Notorious Website Founder Arrested for Selling 3 Billion Stolen Credentials

Canadian authorities have arrested and charged an Ontario man for operating a website that collected ‘stolen’ personal identity records and credentials from some three billion online accounts and sold them for profit.

According to the Royal Canadian Mounted Police (RCMP), the 27-year-old Jordan Evan Bloom of Thornhill is the person behind the notorious, a major repository that compiled public data breaches and sold access to the data, including plaintext passwords.

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Launched in late 2015, LeakedSource had collected around 3 billion personal identity records and associated passwords from some of the massive data breaches, including LinkedIn,, Last.Fm, Ashley Madison, MySpace, Twitter, Weebly and Foursquare, and made them accessible and searchable to anyone for a fee.

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LeakedSource was shut down, and its associated social media accounts have been suspended after the law enforcement raided its operator earlier last year.

However, another website with the same domain name hosted by servers in Russia is still in operation.

Bloom is accused of operating the notorious website and claimed to have earned nearly US$200,000 by selling stolen personal identity records and associated passwords for a “small fee” via his site.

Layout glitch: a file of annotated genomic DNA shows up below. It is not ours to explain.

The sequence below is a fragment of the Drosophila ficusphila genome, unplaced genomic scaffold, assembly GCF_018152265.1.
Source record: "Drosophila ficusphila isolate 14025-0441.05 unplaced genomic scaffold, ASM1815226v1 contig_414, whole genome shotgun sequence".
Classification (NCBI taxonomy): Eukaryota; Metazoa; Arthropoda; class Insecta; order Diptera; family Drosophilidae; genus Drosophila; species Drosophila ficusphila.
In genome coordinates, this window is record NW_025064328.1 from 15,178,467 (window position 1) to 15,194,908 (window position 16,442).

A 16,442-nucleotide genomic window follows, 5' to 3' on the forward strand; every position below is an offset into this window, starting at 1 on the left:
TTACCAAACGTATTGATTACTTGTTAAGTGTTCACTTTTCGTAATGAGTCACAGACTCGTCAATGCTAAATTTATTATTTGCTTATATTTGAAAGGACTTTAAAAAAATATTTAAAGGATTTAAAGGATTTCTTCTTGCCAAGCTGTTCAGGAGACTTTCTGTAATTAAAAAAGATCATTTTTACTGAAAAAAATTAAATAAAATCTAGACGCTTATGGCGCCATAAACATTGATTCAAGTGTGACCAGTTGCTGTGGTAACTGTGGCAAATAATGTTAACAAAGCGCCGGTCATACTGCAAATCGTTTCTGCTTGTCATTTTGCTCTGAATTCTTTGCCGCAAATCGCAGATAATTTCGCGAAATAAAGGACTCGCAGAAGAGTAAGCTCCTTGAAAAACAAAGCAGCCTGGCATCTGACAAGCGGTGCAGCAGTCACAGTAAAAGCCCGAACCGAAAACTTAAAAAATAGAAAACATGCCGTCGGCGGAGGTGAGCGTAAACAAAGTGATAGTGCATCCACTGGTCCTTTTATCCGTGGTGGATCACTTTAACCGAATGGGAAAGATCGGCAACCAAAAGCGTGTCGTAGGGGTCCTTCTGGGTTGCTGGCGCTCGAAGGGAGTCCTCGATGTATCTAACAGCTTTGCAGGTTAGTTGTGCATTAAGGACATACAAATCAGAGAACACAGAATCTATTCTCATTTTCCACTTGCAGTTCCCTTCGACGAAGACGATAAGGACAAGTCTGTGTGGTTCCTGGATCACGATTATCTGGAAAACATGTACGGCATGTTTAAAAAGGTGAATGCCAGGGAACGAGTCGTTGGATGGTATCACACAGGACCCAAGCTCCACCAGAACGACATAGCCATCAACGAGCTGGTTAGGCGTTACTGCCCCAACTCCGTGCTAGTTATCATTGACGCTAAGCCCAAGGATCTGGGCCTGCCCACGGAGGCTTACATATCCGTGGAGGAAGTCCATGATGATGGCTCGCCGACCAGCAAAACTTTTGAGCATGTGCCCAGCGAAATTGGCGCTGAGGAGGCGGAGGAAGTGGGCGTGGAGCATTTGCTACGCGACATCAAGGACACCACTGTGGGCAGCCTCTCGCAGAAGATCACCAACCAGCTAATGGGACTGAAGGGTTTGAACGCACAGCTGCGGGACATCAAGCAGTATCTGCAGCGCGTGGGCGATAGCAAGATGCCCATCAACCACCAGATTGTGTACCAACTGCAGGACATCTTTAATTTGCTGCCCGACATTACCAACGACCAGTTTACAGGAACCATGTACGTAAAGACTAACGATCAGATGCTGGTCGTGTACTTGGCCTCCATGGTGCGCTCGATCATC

Appeared in a Toronto court on Monday, January 15, Bloom charged with trafficking in identity information, mischief to data, unauthorised use of a computer, and possession of property obtained by crime, the RCMP said.

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“This investigation is related to claims about a website operator alleged to have made hundreds of thousands of dollars selling personal information,” the RCMP Cybercrime Investigative Team said in a statement.

“The RCMP will continue to work diligently with our domestic and international law enforcement partners to prosecute online criminality.”

Bloom was arrested and charged on December 22, 2017, as part of the RCMP’s national cybercrime division investigation, dubbed ‘Project Adoration.’

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The RCMP said the Dutch national police and the United States’ FBI assisted in the operation, adding the case could not have been cracked without international collaboration.

Bloom is currently in custody and due back in court on February 16.

Cybersecurity lawyer Imran Ahmad told Reuters that Bloom could face a maximum sentence 10 years in prison.

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